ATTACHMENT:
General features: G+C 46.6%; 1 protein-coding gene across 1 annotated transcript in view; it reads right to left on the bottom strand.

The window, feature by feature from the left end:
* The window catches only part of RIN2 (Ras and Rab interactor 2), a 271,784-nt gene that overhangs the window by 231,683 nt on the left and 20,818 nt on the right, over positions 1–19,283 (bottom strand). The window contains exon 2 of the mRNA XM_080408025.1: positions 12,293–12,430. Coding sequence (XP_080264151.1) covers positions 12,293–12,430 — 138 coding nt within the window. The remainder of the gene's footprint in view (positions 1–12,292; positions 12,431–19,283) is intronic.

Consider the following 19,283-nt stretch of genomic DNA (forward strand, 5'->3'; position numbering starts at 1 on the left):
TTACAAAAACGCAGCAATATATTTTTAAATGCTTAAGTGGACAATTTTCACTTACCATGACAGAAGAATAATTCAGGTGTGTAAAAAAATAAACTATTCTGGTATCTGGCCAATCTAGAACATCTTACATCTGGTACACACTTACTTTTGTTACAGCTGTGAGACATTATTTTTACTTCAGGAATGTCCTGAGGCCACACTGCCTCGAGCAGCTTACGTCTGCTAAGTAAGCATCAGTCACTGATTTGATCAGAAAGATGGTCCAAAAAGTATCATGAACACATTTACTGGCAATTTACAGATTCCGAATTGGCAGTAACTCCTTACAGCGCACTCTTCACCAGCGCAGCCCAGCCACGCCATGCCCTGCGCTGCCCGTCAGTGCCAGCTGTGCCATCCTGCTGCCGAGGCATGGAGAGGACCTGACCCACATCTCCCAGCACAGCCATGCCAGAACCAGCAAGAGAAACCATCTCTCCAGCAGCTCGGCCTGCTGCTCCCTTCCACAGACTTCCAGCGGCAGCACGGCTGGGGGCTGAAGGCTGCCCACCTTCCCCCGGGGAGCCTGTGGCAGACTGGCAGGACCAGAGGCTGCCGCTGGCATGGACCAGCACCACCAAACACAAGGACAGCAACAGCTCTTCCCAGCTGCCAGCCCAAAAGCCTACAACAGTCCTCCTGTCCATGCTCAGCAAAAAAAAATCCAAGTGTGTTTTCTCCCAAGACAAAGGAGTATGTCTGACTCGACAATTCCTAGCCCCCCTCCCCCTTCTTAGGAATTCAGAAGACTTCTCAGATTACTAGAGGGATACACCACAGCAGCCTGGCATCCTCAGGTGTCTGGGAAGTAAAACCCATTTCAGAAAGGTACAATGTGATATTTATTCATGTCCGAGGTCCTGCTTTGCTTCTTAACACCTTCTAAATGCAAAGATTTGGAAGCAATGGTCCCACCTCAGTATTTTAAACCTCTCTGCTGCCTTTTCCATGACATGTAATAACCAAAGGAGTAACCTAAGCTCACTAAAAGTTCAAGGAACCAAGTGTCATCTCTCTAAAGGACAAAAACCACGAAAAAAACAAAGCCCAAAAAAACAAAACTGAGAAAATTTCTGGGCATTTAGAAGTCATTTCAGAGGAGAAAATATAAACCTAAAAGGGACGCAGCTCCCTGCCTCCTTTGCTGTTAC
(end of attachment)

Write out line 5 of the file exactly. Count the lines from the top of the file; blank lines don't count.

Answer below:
TTACAAAAACGCAGCAATATATTTTTAAATGCTTAAGTGGACAATTTTCACTTACCATGACAGAAGAATAATTCAGGTGTGTAAAAAAATAAACTATTCTGGTATCTGGCCAATCTAGAACATCTTACATCTGGTACACACTTACTTTTGTTACAGCTGTGAGACATTATTTTTACTTCAGGAATGTCCTGAGGCCACACTGCCTCGAGCAGCTTACGTCTGCTAAGTAAGCATCAGTCACTGATTTGATCAGAAAGATGGTCCAAAAAGTATCATGAACACATTTACTGGCAATTTACAGATTCCGAATTGGCAGTAACTCCTTACAGCGCACTCTTCACCAGCGCAGCCCAGCCACGCCATGCCCTGCGCTGCCCGTCAGTGCCAGCTGTGCCATCCTGCTGCCGAGGCATGGAGAGGACCTGACCCACATCTCCCAGCACAGCCATGCCAGAACCAGCAAGAGAAACCATCTCTCCAGCAGCTCGGCCTGCTGCTCCCTTCCACAGACTTCCAGCGGCAGCACGGCTGGGGGCTGAAGGCTGCCCACCTTCCCCCGGGGAGCCTGTGGCAGACTGGCAGGACCAGAGGCTGCCGCTGGCATGGACCAGCACCACCAAACACAAGGACAGCAACAGCTCTTCCCAGCTGCCAGCCCAAAAGCCTACAACAGTCCTCCTGTCCATGCTCAGCAAAAAAAAATCCAAGTGTGTTTTCTCCCAAGACAAAGGAGTATGTCTGACTCGACAATTCCTAGCCCCCCTCCCCCTTCTTAGGAATTCAGAAGACTTCTCAGATTACTAGAGGGATACACCACAGCAGCCTGGCATCCTCAGGTGTCTGGGAAGTAAAACCCATTTCAGAAAGGTACAATGTGATATTTATTCATGTCCGAGGTCCTGCTTTGCTTCTTAACACCTTCTAAATGCAAAGATTTGGAAGCAATGGTCCCACCTCAGTATTTTAAACCTCTCTGCTGCCTTTTCCATGACATGTAATAACCAAAGGAGTAACCTAAGCTCACTAAAAGTTCAAGGAACCAAGTGTCATCTCTCTAAAGGACAAAAACCACGAAAAAAACAAAGCCCAAAAAAACAAAACTGAGAAAATTTCTGGGCATTTAGAAGTCATTTCAGAGGAGAAAATATAAACCTAAAAGGGACGCAGCTCCCTGCCTCCTTTGCTGTTAC